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CLYDE, OH -- A 32-year-old Fremont farm worker's death in October was due to exposure to pig manure, according to a ruling by the Occupational Safety and Health Administration.

Humberto “Antonio” Padua Hernandez was found unresponsive on a Vickery farm Oct. 31 after being exposed to hydrogen sulfide gas released from liquefied pig manure that was being loaded into a tanker truck, according to Kim Nelson, director of the OSHA Toledo office.

OSHA on Wednesday said W.E. Soil Enhancement of Clyde/Bellevue was cited March 18 in Hernandez's death and penalized for three serious safety violations.

Nelson said Thursday that employers must notify OSHA of fatalities on the job, and the agency began its investigation the day Hernandez died.

Liquid manure was being pumped into the tanker truck to be used as fertilizer, she said.

“In this type of thing, I can tell you this industry is well aware of the hazardous gases in handling liquid manure,” Nelson said.

"Symptoms from overexposure to hydrogen sulfide gas can come on rapidly and quickly overcome a worker," Nelson said. "The agriculture industry needs to educate its employees that the foul odors that come with manure spreading are not just unpleasant, they are unsafe and can be deadly. It is imperative that farm workers are protected from inhaling these gases."

In its investigation, OSHA determined that W.E. Soil Enhancement should have provided engineering controls and respiratory protection for workers exposed to hydrogen sulfide gas; developed and trained workers on a hazard communications program; and identified and evaluated respiratory hazards.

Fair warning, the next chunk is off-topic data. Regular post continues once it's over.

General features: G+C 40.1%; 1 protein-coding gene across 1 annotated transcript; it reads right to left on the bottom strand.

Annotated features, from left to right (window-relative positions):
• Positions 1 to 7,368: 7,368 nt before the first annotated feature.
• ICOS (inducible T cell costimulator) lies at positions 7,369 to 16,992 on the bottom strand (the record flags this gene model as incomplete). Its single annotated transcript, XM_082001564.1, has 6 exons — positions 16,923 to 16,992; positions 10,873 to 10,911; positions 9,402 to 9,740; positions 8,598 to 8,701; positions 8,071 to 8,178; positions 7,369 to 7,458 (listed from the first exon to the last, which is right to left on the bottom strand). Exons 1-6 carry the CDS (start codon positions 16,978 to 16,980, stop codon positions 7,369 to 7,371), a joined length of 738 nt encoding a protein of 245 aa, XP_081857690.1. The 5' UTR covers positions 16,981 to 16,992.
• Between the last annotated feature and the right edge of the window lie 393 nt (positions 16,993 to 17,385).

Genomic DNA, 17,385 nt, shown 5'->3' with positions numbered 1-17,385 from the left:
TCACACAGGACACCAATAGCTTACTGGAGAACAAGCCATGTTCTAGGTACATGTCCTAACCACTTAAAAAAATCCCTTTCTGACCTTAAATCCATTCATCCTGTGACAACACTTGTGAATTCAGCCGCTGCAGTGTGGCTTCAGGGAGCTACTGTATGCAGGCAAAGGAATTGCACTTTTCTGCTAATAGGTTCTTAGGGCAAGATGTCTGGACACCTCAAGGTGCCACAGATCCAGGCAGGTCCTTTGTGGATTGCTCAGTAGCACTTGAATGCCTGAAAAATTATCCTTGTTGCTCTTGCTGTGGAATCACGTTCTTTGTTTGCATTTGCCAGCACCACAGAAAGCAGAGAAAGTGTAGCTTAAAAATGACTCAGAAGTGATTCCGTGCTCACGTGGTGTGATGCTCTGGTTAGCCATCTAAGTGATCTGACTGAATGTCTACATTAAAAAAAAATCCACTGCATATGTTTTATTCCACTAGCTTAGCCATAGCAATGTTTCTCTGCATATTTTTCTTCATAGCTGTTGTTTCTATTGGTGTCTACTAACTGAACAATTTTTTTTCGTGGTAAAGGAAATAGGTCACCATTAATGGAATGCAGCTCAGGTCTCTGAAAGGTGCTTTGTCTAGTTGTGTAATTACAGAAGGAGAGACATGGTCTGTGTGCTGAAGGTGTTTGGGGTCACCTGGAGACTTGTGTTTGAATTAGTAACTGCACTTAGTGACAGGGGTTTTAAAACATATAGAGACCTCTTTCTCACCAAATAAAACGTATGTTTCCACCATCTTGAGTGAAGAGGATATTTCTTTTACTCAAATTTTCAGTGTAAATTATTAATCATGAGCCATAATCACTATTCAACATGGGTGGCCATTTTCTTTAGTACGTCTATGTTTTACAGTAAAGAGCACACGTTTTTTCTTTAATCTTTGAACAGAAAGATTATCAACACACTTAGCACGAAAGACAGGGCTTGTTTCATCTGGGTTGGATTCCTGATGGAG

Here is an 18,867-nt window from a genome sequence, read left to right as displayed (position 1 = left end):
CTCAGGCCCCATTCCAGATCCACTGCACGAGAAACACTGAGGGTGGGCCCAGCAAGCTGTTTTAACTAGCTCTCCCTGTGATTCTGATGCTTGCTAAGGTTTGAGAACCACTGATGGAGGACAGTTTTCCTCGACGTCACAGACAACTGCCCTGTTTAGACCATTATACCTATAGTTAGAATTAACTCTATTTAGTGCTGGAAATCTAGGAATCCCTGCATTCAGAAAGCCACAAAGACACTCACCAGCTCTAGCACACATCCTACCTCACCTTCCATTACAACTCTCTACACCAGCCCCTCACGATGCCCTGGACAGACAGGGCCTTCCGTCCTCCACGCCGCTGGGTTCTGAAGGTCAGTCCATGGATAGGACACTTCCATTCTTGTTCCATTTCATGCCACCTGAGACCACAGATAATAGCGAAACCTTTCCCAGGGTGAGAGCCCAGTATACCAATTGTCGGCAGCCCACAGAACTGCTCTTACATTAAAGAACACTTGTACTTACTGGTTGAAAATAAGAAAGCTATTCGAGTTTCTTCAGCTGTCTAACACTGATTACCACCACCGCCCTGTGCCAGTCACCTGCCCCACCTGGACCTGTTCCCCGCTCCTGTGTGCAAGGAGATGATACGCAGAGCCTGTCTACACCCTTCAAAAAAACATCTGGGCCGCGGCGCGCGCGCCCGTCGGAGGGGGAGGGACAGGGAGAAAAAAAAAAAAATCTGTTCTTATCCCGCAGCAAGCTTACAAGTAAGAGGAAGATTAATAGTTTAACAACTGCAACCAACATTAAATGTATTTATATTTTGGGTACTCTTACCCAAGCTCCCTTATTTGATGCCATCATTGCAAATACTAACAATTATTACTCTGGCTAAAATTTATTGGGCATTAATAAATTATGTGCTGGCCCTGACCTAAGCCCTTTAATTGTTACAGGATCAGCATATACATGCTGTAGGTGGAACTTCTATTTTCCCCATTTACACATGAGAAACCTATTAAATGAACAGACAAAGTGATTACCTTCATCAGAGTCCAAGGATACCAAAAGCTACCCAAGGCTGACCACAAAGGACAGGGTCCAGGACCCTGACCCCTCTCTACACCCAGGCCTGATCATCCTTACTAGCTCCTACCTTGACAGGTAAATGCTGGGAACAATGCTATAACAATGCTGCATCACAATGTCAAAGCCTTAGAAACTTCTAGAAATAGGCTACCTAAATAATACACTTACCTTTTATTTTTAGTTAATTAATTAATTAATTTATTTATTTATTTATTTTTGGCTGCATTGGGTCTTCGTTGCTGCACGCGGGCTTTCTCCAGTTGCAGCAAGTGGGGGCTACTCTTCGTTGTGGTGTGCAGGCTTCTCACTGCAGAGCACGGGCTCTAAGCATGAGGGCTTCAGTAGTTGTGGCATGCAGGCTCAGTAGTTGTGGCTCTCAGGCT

OSHA has proposed a $16,800 penalty. W.E. Soil Enhancement has 15 business days to respond in a letter or seek an informal conference with officials at the Toledo office. A letter notifying the Clyde company of OSHA findings was sent by registered mail, Nelson said, but OSHA has not yet received confirmation of delivery.

W.E. Soil Enhancement LLC owners are listed as Kyle Wagner and Richard Eshleman on the Ohio Secretary of State's website. A representative of the company could not be reached for comment Thursday.

“We don’t have any prior history with this company,” Nelson said. “We’re saddened when we see an unneeded death like this.”

The case is still open and a final determination has not been made until the company goes through due process, she added.

The National Institute for Occupational Safety and Health has issued warnings on the dangers of noxious gases emitted from manure and lists a number of fatal accidents involving manure pits.

Agriculture is among the most dangerous occupations in America, with 143 deaths recorded in the industry in 2014, the Bureau of Labor Statistics reports.

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